But things are always more complicated, aren’t they? Obviously the pilots were able to advance the throttles to full thrust for takeoff, and they shouldn’t have been able to with the gust lock engaged. Also,  examination of the cockpit wreckage showed that the gust lock was not engaged, though it’s possible the  pilots disengaged it during takeoff roll, right after they realized the controls were jammed (they’re heard talking about flight controls on the cockpit voice recorder, but the NTSB hasn’t yet released a transcript). There’s also some discrepancy with the flaps (the flaps were found in the 20° position but the cockpit flap lever was in the 10° position), but flap position would not have had much impact on a normal takeoff, so that’s probably just a side issue.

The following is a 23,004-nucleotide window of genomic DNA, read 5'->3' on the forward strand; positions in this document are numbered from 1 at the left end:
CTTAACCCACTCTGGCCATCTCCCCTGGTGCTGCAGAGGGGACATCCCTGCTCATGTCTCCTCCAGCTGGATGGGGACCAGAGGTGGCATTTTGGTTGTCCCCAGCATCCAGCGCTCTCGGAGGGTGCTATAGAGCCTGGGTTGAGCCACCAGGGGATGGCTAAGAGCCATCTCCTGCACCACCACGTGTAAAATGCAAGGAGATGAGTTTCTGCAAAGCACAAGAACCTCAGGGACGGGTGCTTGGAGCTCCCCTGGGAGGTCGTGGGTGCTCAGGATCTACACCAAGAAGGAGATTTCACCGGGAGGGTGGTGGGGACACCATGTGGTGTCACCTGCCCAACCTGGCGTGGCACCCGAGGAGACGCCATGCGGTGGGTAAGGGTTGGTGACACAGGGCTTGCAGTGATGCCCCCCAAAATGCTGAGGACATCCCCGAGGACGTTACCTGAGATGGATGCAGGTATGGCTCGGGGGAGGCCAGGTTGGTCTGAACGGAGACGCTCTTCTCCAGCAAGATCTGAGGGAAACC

Perhaps the gust lock was partially engaged, locking the flight controls but not the throttles. Perhaps the pilots realized the problem on takeoff when they tried to pull the yoke back and found it jammed, then disengaged the gust lock about the same time they decided to abort the takeoff. Maybe it wasn’t the gust lock at all but some sort of flight control disconnect, where the yoke moved back but the elevator didn’t respond. Unknown at this time, although the gust lock looks mighty central to any scenario.